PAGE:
The above said slip-up is far from being the only one made by Jeffrey Petersen though. He botches and stumbles his way through the video, obviously reading the script from a teleprompter. He sometimes seems like a sleazy salesman, other times as a bona-fide creep, and he fails to link two words together in a convincing manner. All that is quite surprising though, given who he really is. That’s right, this Jeffrey Petersen doesn’t actually exist. It’s a character played by B-movie actor Jeffrey Janoff, who can actually be found on YouTube, in a scene from the movie “Infinite Issues#2 – “Seduction of the Innocent.” The reason we’re saying his One Touch performance is surprisingly bad, is that he’s actually quite decent in the above said movie.
Another reason to be disappointed with Janoff’s One Touch showing is that this isn’t his first brush with the prolific world of binary option auto trading scams either. In fact, a little while ago, he could be found happily promoting a “Lottery Guide,” another scam in which his name was John Robbinson, and where he claimed he had made millions upon millions by winning the lottery.
Throughout his One Touch promotional video, Janoff resorts to every stale trick in the equally stale book of trading scams. He shows off his fabulous wealth by driving a solid (and doubtlessly rented) car, and by presenting the mansion rented by the scammers for the purpose of this video, as his own residence. He has a swimming pool and various other attractions in his back yard, including a couple of women, whose presence and degree of disrobement rings all sorts of alarm bells in the minds of those aware of what all this could really mean. Fortunately, they too are actresses hired for the video, so no, cousin Jeffrey doesn’t have any creepy dealings going down in his back yard.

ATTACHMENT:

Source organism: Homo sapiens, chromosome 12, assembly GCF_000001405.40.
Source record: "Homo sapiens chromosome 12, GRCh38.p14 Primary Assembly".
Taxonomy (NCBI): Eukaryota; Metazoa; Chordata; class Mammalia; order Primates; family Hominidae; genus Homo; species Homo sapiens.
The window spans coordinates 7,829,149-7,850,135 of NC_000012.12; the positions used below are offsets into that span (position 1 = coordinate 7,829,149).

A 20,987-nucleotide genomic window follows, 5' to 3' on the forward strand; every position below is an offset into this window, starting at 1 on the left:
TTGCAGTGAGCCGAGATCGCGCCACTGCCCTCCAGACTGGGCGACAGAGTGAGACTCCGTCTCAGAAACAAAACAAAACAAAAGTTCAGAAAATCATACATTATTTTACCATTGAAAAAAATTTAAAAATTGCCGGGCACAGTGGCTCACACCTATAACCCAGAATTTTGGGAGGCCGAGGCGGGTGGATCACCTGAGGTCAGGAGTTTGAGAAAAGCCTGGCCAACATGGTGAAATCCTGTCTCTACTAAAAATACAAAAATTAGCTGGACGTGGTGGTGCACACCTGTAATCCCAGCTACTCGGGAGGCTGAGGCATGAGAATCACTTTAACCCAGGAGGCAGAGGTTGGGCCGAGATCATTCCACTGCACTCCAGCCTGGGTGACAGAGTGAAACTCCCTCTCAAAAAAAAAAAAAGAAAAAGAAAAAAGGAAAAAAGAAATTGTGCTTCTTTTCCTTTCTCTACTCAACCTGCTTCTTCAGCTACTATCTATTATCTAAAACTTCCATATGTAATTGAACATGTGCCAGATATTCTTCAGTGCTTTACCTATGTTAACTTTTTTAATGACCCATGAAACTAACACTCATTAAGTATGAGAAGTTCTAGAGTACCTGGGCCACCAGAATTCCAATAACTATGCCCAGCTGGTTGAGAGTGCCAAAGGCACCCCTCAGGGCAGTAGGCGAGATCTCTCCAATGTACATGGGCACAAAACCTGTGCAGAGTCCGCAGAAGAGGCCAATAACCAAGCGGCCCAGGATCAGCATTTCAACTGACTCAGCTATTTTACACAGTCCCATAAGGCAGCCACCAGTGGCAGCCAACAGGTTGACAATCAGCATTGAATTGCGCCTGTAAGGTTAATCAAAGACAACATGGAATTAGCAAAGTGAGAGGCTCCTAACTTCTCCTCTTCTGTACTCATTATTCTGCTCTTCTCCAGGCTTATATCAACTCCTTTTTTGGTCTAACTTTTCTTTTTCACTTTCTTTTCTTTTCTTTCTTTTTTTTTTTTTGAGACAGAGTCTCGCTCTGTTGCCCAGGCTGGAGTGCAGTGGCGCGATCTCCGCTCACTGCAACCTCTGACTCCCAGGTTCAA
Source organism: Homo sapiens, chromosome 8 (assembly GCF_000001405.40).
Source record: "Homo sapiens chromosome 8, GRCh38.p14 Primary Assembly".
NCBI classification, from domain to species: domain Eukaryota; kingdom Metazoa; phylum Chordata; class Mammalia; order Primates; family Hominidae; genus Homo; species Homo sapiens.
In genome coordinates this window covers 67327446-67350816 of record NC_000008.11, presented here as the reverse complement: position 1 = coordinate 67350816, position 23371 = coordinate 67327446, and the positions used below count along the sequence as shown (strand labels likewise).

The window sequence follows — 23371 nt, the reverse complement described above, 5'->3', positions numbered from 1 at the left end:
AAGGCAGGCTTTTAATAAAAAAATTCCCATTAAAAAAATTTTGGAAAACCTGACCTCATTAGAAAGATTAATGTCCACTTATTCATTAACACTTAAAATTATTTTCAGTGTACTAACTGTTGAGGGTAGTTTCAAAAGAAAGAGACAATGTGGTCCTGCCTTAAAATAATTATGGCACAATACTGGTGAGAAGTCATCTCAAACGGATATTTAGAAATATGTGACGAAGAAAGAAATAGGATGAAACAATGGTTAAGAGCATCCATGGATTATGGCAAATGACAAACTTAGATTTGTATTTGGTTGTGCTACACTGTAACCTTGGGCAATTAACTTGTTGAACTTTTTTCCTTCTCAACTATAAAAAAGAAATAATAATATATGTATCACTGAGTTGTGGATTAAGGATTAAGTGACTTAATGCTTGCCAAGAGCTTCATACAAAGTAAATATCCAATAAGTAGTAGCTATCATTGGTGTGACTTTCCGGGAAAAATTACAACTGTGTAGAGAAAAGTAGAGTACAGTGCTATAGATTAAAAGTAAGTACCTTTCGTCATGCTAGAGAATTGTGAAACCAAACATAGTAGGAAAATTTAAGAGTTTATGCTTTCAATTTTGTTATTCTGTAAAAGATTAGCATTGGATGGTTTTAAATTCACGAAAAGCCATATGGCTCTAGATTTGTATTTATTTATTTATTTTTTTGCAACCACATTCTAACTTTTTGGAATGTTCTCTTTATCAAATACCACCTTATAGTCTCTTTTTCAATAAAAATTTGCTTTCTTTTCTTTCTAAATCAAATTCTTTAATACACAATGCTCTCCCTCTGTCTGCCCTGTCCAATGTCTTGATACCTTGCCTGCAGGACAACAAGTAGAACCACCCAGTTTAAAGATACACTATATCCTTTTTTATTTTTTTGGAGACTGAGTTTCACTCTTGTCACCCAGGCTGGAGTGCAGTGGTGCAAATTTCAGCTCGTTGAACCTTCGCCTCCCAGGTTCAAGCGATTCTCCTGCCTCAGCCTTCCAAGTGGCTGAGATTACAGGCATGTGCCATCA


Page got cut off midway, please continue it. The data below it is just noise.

The website of the operation seems clean enough, a far cry from the various graphical artifices so popular with these types of scams until not too long ago. Under the video, we have a tidy selection of fake testimonials, and yes, a major mistake or two have slipped in here as well. One of the people mentioned as a successful user of the One Touch software, called Richard Webb in the video, is in fact actor Glenn Baggerly (who is known for movies like Ghost Money, Everyman’s War and Music Within). He’s also a veteran of the Profits Infinity scam, in which he was named Mark Bromovitch. At the rate these scammers are refining their actor-finding and hiring practices, it’s but a matter of time till we see Nicholas Cage attempting to sell us an auto-trader, as Viktor Bout.
The bottom line: if you think “One Touch” in the name of the this scam is a reference to the binary option trade-type, you are thoroughly mistaken.
Stay away from the One Touch Software! If you’re serious about pursuing binary options as a money-making method, I suggest that you read our guidelines for dealing with binary options brokers.
You’re also welcome to get in touch with us either by sending an email (ObjectiveBO@gmail.com) or by leaving a comment below this review.
Our Binary SCAM Scale (Last Updated: January 3, 2017)
(binary options scams, from the most dangerous to the least dangerous)